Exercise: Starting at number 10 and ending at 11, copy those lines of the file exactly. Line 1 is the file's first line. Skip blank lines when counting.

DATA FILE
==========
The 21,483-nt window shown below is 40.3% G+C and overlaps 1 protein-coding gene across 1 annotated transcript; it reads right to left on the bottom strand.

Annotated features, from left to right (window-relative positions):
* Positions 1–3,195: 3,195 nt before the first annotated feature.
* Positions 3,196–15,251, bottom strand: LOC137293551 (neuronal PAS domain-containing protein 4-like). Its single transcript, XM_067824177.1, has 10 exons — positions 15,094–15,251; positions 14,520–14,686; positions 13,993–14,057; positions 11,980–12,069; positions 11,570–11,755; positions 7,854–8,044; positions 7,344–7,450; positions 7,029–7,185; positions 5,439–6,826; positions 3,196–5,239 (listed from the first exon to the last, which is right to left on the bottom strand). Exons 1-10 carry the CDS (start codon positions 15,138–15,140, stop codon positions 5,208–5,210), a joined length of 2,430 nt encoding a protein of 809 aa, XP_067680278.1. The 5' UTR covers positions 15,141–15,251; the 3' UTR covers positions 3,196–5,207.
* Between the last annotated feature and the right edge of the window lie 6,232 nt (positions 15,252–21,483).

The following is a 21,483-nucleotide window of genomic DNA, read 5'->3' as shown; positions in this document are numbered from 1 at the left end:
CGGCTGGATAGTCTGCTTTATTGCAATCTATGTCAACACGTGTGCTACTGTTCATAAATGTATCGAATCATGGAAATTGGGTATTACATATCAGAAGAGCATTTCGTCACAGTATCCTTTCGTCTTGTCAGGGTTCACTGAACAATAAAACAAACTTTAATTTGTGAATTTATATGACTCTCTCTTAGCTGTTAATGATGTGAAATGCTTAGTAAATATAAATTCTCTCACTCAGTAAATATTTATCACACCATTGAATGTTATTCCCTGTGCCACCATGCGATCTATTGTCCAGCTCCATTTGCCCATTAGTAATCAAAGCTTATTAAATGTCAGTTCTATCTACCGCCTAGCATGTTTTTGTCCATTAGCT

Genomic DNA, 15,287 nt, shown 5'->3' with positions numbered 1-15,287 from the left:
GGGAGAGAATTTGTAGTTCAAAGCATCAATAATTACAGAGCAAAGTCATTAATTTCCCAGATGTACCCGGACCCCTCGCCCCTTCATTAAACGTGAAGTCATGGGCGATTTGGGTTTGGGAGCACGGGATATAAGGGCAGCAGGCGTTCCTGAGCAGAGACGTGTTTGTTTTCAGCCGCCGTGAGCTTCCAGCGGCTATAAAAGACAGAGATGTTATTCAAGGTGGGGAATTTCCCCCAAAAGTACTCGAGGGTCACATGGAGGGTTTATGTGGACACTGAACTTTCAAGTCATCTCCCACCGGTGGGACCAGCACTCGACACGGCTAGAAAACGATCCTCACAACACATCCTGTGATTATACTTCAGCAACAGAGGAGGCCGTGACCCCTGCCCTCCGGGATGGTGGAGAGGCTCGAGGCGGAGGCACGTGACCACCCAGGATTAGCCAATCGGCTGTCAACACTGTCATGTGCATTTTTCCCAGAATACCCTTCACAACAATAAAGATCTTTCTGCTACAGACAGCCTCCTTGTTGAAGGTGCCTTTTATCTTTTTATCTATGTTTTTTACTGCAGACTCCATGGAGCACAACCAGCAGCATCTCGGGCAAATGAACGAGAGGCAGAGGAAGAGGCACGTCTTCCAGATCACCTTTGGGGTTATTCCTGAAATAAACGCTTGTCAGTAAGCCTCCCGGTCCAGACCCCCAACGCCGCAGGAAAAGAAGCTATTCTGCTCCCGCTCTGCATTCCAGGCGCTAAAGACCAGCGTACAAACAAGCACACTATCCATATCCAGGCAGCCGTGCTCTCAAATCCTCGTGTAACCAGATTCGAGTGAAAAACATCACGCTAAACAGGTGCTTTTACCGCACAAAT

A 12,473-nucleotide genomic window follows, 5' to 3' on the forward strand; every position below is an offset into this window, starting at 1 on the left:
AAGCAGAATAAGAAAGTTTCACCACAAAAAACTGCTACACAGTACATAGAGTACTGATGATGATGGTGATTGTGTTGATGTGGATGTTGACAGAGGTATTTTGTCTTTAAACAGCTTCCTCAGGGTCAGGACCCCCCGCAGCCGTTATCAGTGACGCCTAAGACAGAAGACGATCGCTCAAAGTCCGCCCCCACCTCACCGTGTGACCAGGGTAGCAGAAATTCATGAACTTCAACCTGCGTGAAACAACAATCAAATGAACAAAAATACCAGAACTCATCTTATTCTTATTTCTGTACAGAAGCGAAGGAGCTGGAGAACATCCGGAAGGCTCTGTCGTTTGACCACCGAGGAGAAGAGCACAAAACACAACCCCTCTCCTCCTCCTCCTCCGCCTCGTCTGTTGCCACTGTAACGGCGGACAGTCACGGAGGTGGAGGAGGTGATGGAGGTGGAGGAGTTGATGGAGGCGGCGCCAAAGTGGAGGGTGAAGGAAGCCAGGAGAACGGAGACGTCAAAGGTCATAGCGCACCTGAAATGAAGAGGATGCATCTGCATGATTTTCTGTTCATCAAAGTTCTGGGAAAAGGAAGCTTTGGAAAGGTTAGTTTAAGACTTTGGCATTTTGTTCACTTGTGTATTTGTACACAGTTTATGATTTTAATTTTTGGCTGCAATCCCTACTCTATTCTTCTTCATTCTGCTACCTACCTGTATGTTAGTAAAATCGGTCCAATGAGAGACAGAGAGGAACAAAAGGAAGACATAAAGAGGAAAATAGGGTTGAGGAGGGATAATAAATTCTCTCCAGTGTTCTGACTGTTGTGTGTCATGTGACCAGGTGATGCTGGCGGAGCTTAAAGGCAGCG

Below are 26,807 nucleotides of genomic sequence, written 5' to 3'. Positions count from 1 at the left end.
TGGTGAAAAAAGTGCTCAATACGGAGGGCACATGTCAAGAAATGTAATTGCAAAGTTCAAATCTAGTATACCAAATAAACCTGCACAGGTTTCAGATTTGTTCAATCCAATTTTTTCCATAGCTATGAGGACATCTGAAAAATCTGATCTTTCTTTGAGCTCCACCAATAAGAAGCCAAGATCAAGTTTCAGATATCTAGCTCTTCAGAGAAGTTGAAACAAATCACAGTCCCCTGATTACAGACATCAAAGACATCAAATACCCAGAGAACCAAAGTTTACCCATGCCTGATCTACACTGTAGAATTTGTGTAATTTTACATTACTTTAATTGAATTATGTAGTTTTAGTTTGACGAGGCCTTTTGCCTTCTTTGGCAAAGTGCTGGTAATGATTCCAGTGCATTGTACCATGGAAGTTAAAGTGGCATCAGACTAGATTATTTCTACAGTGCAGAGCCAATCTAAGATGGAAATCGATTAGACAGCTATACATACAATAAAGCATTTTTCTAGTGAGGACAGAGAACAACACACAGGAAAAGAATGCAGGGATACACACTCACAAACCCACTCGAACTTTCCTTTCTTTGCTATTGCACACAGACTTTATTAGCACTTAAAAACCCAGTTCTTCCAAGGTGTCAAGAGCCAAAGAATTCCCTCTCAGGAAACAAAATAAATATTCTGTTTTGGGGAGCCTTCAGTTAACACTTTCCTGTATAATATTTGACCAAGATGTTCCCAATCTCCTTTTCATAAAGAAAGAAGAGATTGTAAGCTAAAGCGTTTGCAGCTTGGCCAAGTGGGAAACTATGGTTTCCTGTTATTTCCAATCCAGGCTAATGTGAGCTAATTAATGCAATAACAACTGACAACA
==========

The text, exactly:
A 12,473-nucleotide genomic window follows, 5' to 3' on the forward strand; every position below is an offset into this window, starting at 1 on the left:
AAGCAGAATAAGAAAGTTTCACCACAAAAAACTGCTACACAGTACATAGAGTACTGATGATGATGGTGATTGTGTTGATGTGGATGTTGACAGAGGTATTTTGTCTTTAAACAGCTTCCTCAGGGTCAGGACCCCCCGCAGCCGTTATCAGTGACGCCTAAGACAGAAGACGATCGCTCAAAGTCCGCCCCCACCTCACCGTGTGACCAGGGTAGCAGAAATTCATGAACTTCAACCTGCGTGAAACAACAATCAAATGAACAAAAATACCAGAACTCATCTTATTCTTATTTCTGTACAGAAGCGAAGGAGCTGGAGAACATCCGGAAGGCTCTGTCGTTTGACCACCGAGGAGAAGAGCACAAAACACAACCCCTCTCCTCCTCCTCCTCCGCCTCGTCTGTTGCCACTGTAACGGCGGACAGTCACGGAGGTGGAGGAGGTGATGGAGGTGGAGGAGTTGATGGAGGCGGCGCCAAAGTGGAGGGTGAAGGAAGCCAGGAGAACGGAGACGTCAAAGGTCATAGCGCACCTGAAATGAAGAGGATGCATCTGCATGATTTTCTGTTCATCAAAGTTCTGGGAAAAGGAAGCTTTGGAAAGGTTAGTTTAAGACTTTGGCATTTTGTTCACTTGTGTATTTGTACACAGTTTATGATTTTAATTTTTGGCTGCAATCCCTACTCTATTCTTCTTCATTCTGCTACCTACCTGTATGTTAGTAAAATCGGTCCAATGAGAGACAGAGAGGAACAAAAGGAAGACATAAAGAGGAAAATAGGGTTGAGGAGGGATAATAAATTCTCTCCAGTGTTCTGACTGTTGTGTGTCATGTGACCAGGTGATGCTGGCGGAGCTTAAAGGCAGCG